I’ve been reading many news stories lately about funeral homes in trouble with the law for mishandling human remains – hiding them on the property rather than keeping them in refrigeration, usually because the families cannot afford to pay for the cremation or other arrangements. In my opinion, disrespect of a human body and refusal to perform your duties as a funeral director should be grounds for permanent loss of one’s professional license and closure of the facility involved. Some of these individuals are getting away with only a loss of license for 90 days.
In spite of the importance I place on the presence of the body at the funeral and on all families choosing viewing, if possible, there was one family – mine – who was uninterested in either of these things. The following link describes how my younger brother was among one body found underwater using specialized SONAR equipment.
I understand that most parents would want their son’s body recovered so they could proceed with arrangements. My mother did not want this. Our family figured that Harley had been lucky enough to die while having fun with his friends in his favorite place, and we had no desire to disturb that. It was a nice place to be buried. We were assured that due to the depth and temperature of the water, it was physically impossible for a human body to resurface. I obtained a copy of the police report describing the accident and my mother’s wishes were clearly outlined.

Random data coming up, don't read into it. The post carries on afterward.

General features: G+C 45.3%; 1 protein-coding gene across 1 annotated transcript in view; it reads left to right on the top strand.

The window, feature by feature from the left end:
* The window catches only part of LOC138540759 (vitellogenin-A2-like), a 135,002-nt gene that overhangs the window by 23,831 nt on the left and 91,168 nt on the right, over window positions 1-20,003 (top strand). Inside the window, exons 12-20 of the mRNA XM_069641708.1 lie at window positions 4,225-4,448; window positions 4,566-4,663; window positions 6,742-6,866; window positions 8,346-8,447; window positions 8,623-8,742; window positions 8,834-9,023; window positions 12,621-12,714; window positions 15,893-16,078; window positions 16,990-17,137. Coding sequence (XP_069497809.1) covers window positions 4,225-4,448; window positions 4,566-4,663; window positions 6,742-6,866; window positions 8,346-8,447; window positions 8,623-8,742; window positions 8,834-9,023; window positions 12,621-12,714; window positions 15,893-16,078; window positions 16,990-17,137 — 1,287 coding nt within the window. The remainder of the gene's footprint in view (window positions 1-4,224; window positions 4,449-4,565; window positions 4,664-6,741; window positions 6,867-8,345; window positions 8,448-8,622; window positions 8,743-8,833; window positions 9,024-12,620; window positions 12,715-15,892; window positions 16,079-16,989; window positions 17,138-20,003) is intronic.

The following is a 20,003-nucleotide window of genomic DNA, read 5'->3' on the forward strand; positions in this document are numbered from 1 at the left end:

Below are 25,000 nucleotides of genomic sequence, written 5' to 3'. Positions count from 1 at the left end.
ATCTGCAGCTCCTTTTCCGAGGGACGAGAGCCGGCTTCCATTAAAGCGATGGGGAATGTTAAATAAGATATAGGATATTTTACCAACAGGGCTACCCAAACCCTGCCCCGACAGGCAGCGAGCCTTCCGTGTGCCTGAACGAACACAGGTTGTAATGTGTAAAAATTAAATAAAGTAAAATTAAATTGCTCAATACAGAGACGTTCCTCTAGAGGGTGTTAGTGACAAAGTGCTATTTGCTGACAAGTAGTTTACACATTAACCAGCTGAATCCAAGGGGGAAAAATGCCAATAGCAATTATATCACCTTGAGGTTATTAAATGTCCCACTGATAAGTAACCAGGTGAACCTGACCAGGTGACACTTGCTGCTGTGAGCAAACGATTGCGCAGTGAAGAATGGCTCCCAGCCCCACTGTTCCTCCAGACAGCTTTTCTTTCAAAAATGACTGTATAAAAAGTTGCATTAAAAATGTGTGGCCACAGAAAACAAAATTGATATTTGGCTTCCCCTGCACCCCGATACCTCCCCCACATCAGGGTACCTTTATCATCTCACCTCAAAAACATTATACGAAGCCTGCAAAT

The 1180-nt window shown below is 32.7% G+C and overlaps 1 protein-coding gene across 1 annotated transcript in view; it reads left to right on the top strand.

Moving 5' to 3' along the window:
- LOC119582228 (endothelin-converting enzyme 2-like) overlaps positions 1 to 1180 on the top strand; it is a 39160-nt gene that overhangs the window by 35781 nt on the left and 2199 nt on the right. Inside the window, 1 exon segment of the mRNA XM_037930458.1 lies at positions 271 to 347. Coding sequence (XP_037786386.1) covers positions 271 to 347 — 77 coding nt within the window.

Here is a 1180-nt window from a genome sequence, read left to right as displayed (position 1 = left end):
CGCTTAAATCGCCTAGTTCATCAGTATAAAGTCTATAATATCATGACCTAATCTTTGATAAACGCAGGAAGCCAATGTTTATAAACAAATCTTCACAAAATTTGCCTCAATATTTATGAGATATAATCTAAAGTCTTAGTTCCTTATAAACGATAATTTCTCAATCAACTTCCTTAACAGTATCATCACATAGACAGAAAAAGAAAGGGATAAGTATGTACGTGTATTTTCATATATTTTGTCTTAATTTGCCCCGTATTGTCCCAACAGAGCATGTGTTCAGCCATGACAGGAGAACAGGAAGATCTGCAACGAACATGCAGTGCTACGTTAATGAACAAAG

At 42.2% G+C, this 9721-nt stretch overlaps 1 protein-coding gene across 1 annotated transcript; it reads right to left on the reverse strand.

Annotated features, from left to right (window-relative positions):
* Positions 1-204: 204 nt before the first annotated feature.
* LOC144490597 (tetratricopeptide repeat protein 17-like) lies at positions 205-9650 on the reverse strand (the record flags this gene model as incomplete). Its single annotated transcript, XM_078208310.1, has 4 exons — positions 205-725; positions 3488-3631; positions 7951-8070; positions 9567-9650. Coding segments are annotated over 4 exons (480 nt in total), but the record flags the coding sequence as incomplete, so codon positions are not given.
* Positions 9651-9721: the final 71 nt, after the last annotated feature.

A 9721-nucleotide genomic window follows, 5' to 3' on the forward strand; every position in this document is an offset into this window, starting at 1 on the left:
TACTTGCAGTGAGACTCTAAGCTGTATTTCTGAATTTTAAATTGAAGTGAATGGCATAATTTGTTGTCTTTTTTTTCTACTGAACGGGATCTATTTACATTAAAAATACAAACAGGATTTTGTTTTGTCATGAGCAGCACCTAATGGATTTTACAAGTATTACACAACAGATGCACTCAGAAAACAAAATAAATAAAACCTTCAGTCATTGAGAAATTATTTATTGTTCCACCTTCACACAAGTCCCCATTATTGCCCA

There was no doubt he had died, so we didn’t need to see the body or have him recovered to know he hadn’t survived the accident. There were witnesses who saw him sink and not come back up. However, the only reason they had called off the search was because they did not have the technology necessary to recover a body at those depths. They had police divers search for a week and found nothing. But later, when they were able to obtain the technology, they went back to the lake and found Harley.
This was sixteen months after his death. At that time, our family was just getting back to normal…normal meaning we were assimilating the loss into our lives. Having it literally dragged back up was like having him die all over again.
I was not working in the funeral industry at that time, and I had no desire to see the body. A situation like this is one where I would strongly recommend that a family not view. Harley and I had a great last day together and that will be my final memory of him. There is not one skilled mortician in the world who could have made what was left into something that remotely resembled how I remember him on his last day.
I wish our family’s desires could have been respected. I understand this was not legally possible; I only wish they could have left everything as it was. Recovery of this particular body served no purpose and caused as much distress to our family than losing him in the first place.